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Toyota pimps the iQ


October 29, 2011

Cars are getting smaller, so this is definitely a view of the future of car pimping.

Cars are getting smaller, so this is definitely a view of the future of car pimping.

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The annual SEMA show is a place where the mechanically remarkable is average, the unexpected isn't and where you'll find look-at-me engineering solutions well beyond the preposterous. Hence Toyota's decision to focus its SEMA display around tuning and pimping its iQ luxury city car was always going to create interest.

Three iQs have been created for the show's Tuner Challenge, with a fourth custom special displaying a radical chop-top look. Cars are getting smaller, so this is definitely a view of the future.

The three well-known tuners to get a call from Toyota for the show Michael Chang, Jon Sibal and Tatsu, and each has worked their magic on the Toyota/Lexus/Yaris iQ.

Chang has given the car a full motorsport treatment and dubbed it the iQ-RS.

It features a carbon fibre body kit, Air Runner suspension, Sparco race seats and Advan Racing wheels.

Sibal's iQ RX runs a Veilside body kit finished with a matte metallic grey and bronze pearl paint finish.

The engine has extra punch thanks to a Nitrous Express injection kit, and the wheels are 18-inch three-piece forged HRE rims. Again, Air Runner suspension sits the car close to the ground.

Tatsu's iQ-MR has come in for an engine-relocation so it can drive the rear wheels. The engine has been beefed by Mavrik Motorsports.

The bodywork has been customized with new panels from Speciality Cars and 16-inch Sakura wheels from Axis are fitted.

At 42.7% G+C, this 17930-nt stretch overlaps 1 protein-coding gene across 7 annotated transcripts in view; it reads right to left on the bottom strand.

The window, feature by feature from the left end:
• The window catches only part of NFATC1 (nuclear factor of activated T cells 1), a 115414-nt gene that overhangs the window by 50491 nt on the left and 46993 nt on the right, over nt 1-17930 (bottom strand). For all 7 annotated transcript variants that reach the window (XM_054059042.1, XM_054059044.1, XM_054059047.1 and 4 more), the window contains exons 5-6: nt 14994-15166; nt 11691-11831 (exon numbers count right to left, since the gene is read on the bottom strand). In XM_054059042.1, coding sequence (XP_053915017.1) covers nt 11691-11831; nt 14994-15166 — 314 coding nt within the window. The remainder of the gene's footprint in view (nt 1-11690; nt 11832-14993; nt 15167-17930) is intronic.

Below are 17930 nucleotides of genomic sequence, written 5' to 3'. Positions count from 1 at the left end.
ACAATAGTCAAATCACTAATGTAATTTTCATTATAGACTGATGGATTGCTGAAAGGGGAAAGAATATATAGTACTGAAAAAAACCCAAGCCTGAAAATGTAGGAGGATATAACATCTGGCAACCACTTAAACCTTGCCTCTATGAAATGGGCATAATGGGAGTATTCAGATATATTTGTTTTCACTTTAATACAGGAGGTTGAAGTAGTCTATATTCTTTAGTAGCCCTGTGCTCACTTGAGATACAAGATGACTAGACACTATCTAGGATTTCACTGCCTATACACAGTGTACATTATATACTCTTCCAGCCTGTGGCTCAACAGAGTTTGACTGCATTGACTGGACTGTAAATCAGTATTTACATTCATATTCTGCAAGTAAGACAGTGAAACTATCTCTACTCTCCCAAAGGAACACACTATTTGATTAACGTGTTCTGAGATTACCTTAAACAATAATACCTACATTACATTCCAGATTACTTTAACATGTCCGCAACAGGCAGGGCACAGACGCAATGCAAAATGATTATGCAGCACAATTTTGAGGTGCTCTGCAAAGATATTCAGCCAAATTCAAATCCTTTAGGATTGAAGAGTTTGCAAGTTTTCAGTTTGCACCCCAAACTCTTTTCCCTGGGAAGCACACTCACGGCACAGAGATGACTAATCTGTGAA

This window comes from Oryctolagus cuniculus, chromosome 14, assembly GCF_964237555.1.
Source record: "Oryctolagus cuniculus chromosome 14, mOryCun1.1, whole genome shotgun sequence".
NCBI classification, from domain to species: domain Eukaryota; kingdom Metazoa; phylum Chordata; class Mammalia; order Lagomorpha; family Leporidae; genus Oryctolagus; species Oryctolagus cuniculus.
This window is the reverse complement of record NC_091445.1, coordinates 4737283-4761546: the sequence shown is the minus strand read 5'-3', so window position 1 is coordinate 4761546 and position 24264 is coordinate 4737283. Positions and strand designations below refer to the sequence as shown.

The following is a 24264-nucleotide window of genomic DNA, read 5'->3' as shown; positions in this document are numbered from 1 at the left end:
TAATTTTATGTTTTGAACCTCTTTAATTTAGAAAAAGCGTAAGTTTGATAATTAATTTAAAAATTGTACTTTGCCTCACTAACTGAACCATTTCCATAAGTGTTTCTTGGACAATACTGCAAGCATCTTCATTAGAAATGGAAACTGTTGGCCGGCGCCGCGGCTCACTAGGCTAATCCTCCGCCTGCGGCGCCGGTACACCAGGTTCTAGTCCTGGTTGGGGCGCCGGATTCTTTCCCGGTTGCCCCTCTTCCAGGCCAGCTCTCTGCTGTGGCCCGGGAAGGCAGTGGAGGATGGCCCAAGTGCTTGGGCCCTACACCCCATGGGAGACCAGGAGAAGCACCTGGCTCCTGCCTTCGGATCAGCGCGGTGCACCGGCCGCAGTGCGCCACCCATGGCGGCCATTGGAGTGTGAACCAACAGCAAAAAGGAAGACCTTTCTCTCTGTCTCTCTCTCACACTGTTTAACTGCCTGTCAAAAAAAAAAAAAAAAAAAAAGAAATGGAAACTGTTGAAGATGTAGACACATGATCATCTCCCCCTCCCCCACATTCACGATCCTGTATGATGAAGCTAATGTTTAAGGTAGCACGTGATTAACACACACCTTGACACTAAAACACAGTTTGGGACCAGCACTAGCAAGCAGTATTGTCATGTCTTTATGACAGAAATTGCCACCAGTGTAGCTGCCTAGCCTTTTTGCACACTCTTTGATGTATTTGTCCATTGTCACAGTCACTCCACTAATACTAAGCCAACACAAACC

Undoubtedly the favorite of the crowds will be the Pit Boss Cartel iQ, which has had the roof removed and the car's purpose redesignated to being a pit gopher vehicle. Cartel has reduced the size of the doors and fitted heavy-duty metal interior panels and carbon fiber seats and trims.

More radical still, this iQ can be controlled by iPad and serves as a mobile Wi-Fi hotspot and power charging station.

The SEMA show opens at the Las Vegas Convention Center next week.


I would much prefer that greater strss be given to aerodynamics and raising of the mpg for Toyota cars. I have an Echo to which I added a front horizontal air divider made of clear plastic from large plastic containers, fuel fins (from the internet) and drilled holes in the back bumper (to reduce suction). These simple modifications allow me about 50 mpg.

Adrian Akau

I have to agree with 1st poster. So much more could be done to improve mileage like same car in Europe. I know as Americans we shoot ourselves in the foot when it comes to mileage somewhat because of smog controls. Why can't more research be done to improve that area so it doesn't handicap our mileage so much. And as Mr Akau says, if more attention was paid to lightness and aerodynamics, mileage would improve there too! Enough with this custom "Ga Ga" flashy stuff!!

Will, the tink
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